Microsoft said today it has completed development of its core Office System 2003 products and released the suite to manufacturing. The company also released its price list.
The official launch event will take place Oct. 21, when products will become available to retail customers, the company said.
Pricing highlights include:
-- Microsoft Office Professional Enterprise Edition 2003 will be available only through volume licensing, so prices are not quoted. Office Professional Edition 2003 will retail for $499, with an upgrade price of $329. Office Small Business Edition is $499, with an upgrade price of $279.
-- Office Standard Edition 2003 costs $399, with an upgrade price of $239. Office Basic Edition 2003 is only available through OEMs, so prices are not quoted.
-- Microsoft Office SharePoint Portal Server 2003 will cost $5,619 and come with five client-access licenses.
-- Office Live Communications Server 2003 costs $929 plus $34.95 per CAL. There is no upgrade available.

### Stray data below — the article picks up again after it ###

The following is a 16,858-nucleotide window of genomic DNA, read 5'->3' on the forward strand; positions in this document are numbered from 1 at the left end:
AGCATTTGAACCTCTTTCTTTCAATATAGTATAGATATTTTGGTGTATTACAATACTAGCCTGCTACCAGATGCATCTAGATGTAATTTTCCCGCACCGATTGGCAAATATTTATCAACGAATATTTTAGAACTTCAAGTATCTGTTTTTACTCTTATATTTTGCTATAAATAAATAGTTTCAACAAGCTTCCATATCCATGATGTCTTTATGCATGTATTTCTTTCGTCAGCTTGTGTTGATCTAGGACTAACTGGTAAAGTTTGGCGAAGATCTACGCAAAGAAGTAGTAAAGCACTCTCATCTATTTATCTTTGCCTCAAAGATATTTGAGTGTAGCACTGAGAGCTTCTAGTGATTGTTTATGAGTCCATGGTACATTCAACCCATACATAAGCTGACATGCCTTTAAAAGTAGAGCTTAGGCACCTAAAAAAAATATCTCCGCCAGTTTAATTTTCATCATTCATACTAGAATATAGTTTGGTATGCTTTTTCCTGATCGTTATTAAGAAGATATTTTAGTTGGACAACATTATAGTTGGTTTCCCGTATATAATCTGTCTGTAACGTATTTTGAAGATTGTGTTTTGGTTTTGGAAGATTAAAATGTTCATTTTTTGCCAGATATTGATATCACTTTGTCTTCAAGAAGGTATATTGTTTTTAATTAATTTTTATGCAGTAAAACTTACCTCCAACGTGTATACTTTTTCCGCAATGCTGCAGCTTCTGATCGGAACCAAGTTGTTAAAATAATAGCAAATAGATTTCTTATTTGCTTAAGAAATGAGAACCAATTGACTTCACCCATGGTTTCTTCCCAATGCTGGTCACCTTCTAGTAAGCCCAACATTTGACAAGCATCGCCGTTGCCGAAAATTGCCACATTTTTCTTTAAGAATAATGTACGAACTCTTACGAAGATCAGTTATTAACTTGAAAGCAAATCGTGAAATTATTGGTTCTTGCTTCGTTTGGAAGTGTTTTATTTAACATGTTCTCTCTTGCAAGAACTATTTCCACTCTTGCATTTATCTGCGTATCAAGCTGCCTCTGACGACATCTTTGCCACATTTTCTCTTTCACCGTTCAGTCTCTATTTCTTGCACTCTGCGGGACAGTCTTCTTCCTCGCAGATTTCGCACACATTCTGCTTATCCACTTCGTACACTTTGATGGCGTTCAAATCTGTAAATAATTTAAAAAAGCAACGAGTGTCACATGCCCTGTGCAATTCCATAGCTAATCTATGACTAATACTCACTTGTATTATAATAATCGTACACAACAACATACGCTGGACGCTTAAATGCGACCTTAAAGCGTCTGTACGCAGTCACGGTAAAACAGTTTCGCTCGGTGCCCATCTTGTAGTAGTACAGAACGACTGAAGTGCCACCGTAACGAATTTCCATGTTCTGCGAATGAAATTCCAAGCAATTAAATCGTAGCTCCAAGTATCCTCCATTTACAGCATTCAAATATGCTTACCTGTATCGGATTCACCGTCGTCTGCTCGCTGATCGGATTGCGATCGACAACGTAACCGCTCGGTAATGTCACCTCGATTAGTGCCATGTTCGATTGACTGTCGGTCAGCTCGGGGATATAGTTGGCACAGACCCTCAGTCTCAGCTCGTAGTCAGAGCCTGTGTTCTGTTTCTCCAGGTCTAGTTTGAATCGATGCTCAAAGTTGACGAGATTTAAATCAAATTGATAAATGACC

-- Microsoft Exchange Server 2003 Standard Edition is $699. Exchange Server 2003 Enterprise Edition is $3,999.
Analysts said the prices are consistent with past pricing, but the fact that this is a major release makes paying the big price tag a better value. "Before, you might get what you thought was a point release, but the price might be high," said Dana Gardner, an analyst at the Yankee Group, a Boston market research firm. "In this case,
Gardner said the good news for customers today is that the client and the back end are now coordinated and managed, but you need to upgrade to both to get the benefits.
For all the new features, there is still the question of how eager customers will be to spend resources on what could be a fairly comprehensive software rollout.
Matt Krieger, director of infrastructure architecture at the Reader's Digest Association Inc., Pleasantville, N.Y., said that even though his company can upgrade from Office 2000 to Office 2003 as part of its Software Assurance contract, he's not sure they will do so quickly.
"My gut is that the only way we'd deploy Office 2003 en masse is if we were doing a huge hardware refresh," Krieger said. "And I'd have to ask, 'Why?' We have a mature software development strategy, and this is still a big deal."
Krieger said his company is still keeping its options open by looking at desktop products such as Sun Microsystems Inc.'s StarOffice. "It's something to consider," he said.
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